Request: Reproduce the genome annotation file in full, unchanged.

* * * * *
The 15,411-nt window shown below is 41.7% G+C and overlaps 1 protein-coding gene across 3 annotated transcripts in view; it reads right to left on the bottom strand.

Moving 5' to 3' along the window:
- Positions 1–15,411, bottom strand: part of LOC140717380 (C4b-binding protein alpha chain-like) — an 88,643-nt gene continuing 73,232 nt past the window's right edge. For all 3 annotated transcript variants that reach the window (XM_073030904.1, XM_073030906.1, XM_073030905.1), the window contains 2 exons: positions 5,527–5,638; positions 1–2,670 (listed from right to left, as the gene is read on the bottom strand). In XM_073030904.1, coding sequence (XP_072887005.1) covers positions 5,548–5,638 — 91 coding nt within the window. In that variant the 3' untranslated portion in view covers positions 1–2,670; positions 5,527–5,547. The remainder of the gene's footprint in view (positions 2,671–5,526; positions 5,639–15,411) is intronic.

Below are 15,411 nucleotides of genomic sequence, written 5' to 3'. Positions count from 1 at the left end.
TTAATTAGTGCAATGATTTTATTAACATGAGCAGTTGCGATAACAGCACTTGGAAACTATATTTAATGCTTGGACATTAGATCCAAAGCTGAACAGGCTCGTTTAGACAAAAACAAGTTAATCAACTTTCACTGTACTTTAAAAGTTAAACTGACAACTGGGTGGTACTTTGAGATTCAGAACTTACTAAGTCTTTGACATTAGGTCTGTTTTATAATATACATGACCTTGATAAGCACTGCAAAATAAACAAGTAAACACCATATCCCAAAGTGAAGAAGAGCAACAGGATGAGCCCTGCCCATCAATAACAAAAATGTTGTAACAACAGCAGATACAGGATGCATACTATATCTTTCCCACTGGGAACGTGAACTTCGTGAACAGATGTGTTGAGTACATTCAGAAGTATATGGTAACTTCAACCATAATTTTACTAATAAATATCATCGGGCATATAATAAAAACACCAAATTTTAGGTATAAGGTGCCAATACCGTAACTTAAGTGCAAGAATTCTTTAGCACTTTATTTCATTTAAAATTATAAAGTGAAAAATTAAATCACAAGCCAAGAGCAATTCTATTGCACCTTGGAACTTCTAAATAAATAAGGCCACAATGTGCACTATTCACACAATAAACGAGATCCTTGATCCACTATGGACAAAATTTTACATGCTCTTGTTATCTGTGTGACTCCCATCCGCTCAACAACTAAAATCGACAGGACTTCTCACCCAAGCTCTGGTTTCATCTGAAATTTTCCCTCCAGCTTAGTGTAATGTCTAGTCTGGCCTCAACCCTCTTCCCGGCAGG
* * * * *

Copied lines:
The 15,411-nt window shown below is 41.7% G+C and overlaps 1 protein-coding gene across 3 annotated transcripts in view; it reads right to left on the bottom strand.

Moving 5' to 3' along the window:
- Positions 1–15,411, bottom strand: part of LOC140717380 (C4b-binding protein alpha chain-like) — an 88,643-nt gene continuing 73,232 nt past the window's right edge. For all 3 annotated transcript variants that reach the window (XM_073030904.1, XM_073030906.1, XM_073030905.1), the window contains 2 exons: positions 5,527–5,638; positions 1–2,670 (listed from right to left, as the gene is read on the bottom strand). In XM_073030904.1, coding sequence (XP_072887005.1) covers positions 5,548–5,638 — 91 coding nt within the window. In that variant the 3' untranslated portion in view covers positions 1–2,670; positions 5,527–5,547. The remainder of the gene's footprint in view (positions 2,671–5,526; positions 5,639–15,411) is intronic.

Below are 15,411 nucleotides of genomic sequence, written 5' to 3'. Positions count from 1 at the left end.
TTAATTAGTGCAATGATTTTATTAACATGAGCAGTTGCGATAACAGCACTTGGAAACTATATTTAATGCTTGGACATTAGATCCAAAGCTGAACAGGCTCGTTTAGACAAAAACAAGTTAATCAACTTTCACTGTACTTTAAAAGTTAAACTGACAACTGGGTGGTACTTTGAGATTCAGAACTTACTAAGTCTTTGACATTAGGTCTGTTTTATAATATACATGACCTTGATAAGCACTGCAAAATAAACAAGTAAACACCATATCCCAAAGTGAAGAAGAGCAACAGGATGAGCCCTGCCCATCAATAACAAAAATGTTGTAACAACAGCAGATACAGGATGCATACTATATCTTTCCCACTGGGAACGTGAACTTCGTGAACAGATGTGTTGAGTACATTCAGAAGTATATGGTAACTTCAACCATAATTTTACTAATAAATATCATCGGGCATATAATAAAAACACCAAATTTTAGGTATAAGGTGCCAATACCGTAACTTAAGTGCAAGAATTCTTTAGCACTTTATTTCATTTAAAATTATAAAGTGAAAAATTAAATCACAAGCCAAGAGCAATTCTATTGCACCTTGGAACTTCTAAATAAATAAGGCCACAATGTGCACTATTCACACAATAAACGAGATCCTTGATCCACTATGGACAAAATTTTACATGCTCTTGTTATCTGTGTGACTCCCATCCGCTCAACAACTAAAATCGACAGGACTTCTCACCCAAGCTCTGGTTTCATCTGAAATTTTCCCTCCAGCTTAGTGTAATGTCTAGTCTGGCCTCAACCCTCTTCCCGGCAGG